So, Eileen and I slowly but steadily chipped away and chipped away, got the book contract with Syracuse University Press. It was a huge learning curve. And Eileen tells a story when Syracuse sent her her books, her free books. They were very generous; they sent us each ten copies. They sent her her free books, they landed on her doorstep in Denver and she burst into tears, because it'd been so long. We're still drinking champagne to celebrate.

MD: So, with all this research and this time spent with this, what's made your—I mean I think I know, but what's your main theory and conclusion that you've come up with based on this body of research about Irish women playwrights?

CH: Well, I don't know that—it's not only for Irish, but it's the situation's also true in New York and the United States, is that so often men are running the companies, and it's just a truism; they were running the Abbey, they were running—and we'd talk about the lost woman of the Abbey, Teresa Deevy, who we did her American premiere of The King of Spain's Daughter last year. I couldn't believe that this wonderful play from the 1930s had never been done in this country. But her executrix tells me, which is her great niece, said "no, never been done." We did the first production last year. And it's a jewel. It's a jewel. There had been a reading in New York City, but not a full production.

So, Teresa Deevy, this is an example; her plays, she had six plays produced at the Abbey, then all the sudden they just stopped producing her plays. The personnel had changed in management and they just weren't going to produce, because she writes women who are really feisty and not being homebodies and she writes complicated characters. So, yeah.

MD: And during that period, yeah that was...

CH: The thirties. Well, as I quote Maeve Binchy, wrote that in the twenties and thirties Ireland was a living hell for women—I'm paraphrasing her—and that a woman who raised her head above the parapet was a woman who would not win. You know, if you got married you had to give up your profession in the civil services, you couldn't teach, you couldn't, yeah. So, there's a whole legacy there.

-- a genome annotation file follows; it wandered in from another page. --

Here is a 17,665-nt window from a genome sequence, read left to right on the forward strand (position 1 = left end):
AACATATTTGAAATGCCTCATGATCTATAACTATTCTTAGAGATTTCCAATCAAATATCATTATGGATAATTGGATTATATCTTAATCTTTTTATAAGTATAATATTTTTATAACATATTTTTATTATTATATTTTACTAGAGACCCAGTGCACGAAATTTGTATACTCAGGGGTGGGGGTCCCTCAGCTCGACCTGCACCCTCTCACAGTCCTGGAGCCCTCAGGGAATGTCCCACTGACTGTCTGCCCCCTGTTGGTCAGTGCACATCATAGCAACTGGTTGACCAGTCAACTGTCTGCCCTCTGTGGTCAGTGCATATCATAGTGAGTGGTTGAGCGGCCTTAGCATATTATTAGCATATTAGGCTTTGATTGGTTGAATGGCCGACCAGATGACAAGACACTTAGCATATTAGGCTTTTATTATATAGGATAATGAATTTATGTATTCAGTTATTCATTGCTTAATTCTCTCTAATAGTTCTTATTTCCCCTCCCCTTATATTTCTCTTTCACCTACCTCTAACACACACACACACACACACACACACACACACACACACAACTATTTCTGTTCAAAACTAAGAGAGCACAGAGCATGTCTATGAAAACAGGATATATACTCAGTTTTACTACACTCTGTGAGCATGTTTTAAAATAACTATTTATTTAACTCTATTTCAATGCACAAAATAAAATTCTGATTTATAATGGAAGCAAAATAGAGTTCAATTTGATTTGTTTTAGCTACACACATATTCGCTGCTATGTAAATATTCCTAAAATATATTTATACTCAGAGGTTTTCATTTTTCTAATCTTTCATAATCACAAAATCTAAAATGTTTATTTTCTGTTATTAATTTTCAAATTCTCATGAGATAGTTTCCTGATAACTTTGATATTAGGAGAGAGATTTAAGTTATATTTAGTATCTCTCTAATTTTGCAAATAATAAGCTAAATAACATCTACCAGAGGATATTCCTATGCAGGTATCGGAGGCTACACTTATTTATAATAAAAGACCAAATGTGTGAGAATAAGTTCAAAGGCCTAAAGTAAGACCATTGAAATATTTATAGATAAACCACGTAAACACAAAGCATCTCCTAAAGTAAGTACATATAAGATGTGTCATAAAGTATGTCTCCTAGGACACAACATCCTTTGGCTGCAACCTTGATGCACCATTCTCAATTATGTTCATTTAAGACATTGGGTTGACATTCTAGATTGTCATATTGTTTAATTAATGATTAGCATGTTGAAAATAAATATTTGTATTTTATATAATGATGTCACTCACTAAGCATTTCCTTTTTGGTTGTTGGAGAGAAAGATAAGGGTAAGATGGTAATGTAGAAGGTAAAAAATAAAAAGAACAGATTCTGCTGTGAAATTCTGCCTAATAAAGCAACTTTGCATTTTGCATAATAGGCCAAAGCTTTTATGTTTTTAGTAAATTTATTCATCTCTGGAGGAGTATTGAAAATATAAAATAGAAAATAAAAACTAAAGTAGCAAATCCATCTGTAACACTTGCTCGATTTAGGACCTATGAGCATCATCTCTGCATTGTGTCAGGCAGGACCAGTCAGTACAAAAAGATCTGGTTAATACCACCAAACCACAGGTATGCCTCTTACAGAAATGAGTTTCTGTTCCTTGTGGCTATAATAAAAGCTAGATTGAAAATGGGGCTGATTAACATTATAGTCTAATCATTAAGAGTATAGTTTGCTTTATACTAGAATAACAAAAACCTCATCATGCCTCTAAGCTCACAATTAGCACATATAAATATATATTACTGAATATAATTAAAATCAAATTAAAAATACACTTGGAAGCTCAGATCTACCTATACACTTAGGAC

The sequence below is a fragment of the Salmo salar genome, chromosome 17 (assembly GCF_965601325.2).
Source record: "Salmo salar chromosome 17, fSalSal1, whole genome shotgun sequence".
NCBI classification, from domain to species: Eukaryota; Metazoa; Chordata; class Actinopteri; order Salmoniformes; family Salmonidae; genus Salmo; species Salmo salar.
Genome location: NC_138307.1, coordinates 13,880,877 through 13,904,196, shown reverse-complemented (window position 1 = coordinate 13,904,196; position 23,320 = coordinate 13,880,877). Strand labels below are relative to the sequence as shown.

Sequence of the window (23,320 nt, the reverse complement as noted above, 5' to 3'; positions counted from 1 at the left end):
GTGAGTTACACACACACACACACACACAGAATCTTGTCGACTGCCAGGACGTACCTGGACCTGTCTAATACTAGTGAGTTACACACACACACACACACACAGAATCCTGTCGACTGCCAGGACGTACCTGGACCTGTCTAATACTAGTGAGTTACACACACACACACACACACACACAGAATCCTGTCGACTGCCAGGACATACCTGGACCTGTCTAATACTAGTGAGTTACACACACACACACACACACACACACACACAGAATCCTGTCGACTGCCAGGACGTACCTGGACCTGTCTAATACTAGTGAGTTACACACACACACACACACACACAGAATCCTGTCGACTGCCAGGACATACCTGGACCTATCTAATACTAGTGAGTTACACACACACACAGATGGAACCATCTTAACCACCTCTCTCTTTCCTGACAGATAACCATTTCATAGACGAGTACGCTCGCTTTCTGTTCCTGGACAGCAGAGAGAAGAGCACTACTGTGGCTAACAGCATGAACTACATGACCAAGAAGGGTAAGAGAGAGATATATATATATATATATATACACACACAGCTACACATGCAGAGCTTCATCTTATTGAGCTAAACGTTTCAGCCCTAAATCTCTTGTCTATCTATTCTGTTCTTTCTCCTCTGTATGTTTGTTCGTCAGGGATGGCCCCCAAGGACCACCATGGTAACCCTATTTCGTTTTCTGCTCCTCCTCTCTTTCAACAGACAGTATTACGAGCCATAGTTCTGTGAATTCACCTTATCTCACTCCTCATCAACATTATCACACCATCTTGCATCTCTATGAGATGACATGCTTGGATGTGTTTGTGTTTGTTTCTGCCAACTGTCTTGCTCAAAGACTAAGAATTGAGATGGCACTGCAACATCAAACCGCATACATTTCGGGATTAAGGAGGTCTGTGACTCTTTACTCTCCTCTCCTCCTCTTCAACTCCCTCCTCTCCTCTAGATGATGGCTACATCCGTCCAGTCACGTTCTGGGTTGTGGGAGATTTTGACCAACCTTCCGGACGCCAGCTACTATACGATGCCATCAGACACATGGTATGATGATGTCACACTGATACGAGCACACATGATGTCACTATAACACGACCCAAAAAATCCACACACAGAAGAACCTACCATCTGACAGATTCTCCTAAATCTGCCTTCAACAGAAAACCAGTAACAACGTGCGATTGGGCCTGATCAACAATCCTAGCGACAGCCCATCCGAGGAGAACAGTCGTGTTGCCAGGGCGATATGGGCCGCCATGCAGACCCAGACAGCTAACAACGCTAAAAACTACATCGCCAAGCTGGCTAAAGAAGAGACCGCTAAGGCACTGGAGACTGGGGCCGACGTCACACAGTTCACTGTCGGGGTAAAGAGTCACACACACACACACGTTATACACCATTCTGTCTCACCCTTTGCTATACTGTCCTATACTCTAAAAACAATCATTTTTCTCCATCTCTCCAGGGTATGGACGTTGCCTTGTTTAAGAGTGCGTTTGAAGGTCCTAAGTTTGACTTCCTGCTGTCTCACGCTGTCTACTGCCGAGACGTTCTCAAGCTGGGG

MD: So, I know that you would be too humble to talk about these things, but throughout your career you've received numerous awards, and—

CH: I love this, [looks into camera] do you notice how he prefaces this? "Oh, you're going to be too humble," and then he asks me that.

MD: Yeah. The—you know, like I said, the university here has recognized you on multiple occasions. In '94 you were the Elizabeth P. Ritchie Award for Outstanding Professor for Undergraduate Teaching.

CH: I think they say—

MD: Which that's a neat one, because that's the teacher's award.

CH: That's a teacher's award. I'm in the library, I'm on a plaque that's, I think they say, she's a Distinguished Professor of Undergraduate Teaching. So, I am one of—I was for that year, yeah, and sometimes I sign my letters "A Distinguished Professor." So yeah, that was always one, yeah.


MD: And in 2003 you were part of the College of Liberal Arts, recognized as one of the Teaching Excellence Award, something—

CH: The Teaching Ex—it was called just the Excellence Award, and the college gave it, and Bill Wilkins had created that award and he was determined that it would be the highest monetary gift an award given in the university, and it was. They don't do it anymore, but I was a recipient of that. And I'm proud that, since Warren Hovland just died, I was the recipient of the Warren Hovland Service Award. So, I've got a Master Teacher, yeah.

MD: People love you, and so I mean that's the—

CH: I don't know, not at—

MD: I mean it's not unusual that—

CH: Michael, you're very kind. Not everybody loves me.

MD: Well.

CH: So, no.

MD: But now also you've also been recognized on a national basis within the community as well. The Kennedy Center Medallion for outstanding service to the Kennedy Center/American College of Theatre Festival?

CH: That's right, yeah.

MD: Now, what is that about?